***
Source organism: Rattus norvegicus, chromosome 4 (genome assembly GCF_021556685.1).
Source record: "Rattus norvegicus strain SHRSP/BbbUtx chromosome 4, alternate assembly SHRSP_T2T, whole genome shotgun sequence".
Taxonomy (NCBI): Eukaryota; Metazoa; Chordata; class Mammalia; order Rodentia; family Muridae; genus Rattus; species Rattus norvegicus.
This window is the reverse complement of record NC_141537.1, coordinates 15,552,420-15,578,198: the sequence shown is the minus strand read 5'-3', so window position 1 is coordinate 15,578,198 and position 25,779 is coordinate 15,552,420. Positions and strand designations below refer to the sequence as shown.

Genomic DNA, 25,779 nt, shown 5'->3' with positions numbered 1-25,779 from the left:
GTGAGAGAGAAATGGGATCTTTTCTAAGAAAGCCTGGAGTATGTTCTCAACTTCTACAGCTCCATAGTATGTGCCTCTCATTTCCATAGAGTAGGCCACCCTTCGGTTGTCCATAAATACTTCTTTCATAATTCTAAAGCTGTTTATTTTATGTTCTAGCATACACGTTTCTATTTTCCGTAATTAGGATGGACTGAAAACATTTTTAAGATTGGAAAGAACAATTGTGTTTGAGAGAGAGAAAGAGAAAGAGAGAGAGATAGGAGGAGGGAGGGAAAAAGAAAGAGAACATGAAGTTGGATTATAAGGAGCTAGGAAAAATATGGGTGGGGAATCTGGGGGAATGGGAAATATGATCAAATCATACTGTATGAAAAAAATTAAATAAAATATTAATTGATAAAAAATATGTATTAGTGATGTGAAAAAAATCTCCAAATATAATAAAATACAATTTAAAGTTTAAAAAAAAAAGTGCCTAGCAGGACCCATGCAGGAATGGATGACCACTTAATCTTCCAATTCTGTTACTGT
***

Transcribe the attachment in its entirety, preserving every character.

Source organism: Rattus norvegicus, chromosome 4 (genome assembly GCF_021556685.1).
Source record: "Rattus norvegicus strain SHRSP/BbbUtx chromosome 4, alternate assembly SHRSP_T2T, whole genome shotgun sequence".
Taxonomy (NCBI): Eukaryota; Metazoa; Chordata; class Mammalia; order Rodentia; family Muridae; genus Rattus; species Rattus norvegicus.
This window is the reverse complement of record NC_141537.1, coordinates 15,552,420-15,578,198: the sequence shown is the minus strand read 5'-3', so window position 1 is coordinate 15,578,198 and position 25,779 is coordinate 15,552,420. Positions and strand designations below refer to the sequence as shown.

Genomic DNA, 25,779 nt, shown 5'->3' with positions numbered 1-25,779 from the left:
GTGAGAGAGAAATGGGATCTTTTCTAAGAAAGCCTGGAGTATGTTCTCAACTTCTACAGCTCCATAGTATGTGCCTCTCATTTCCATAGAGTAGGCCACCCTTCGGTTGTCCATAAATACTTCTTTCATAATTCTAAAGCTGTTTATTTTATGTTCTAGCATACACGTTTCTATTTTCCGTAATTAGGATGGACTGAAAACATTTTTAAGATTGGAAAGAACAATTGTGTTTGAGAGAGAGAAAGAGAAAGAGAGAGAGATAGGAGGAGGGAGGGAAAAAGAAAGAGAACATGAAGTTGGATTATAAGGAGCTAGGAAAAATATGGGTGGGGAATCTGGGGGAATGGGAAATATGATCAAATCATACTGTATGAAAAAAATTAAATAAAATATTAATTGATAAAAAATATGTATTAGTGATGTGAAAAAAATCTCCAAATATAATAAAATACAATTTAAAGTTTAAAAAAAAAAGTGCCTAGCAGGACCCATGCAGGAATGGATGACCACTTAATCTTCCAATTCTGTTACTGT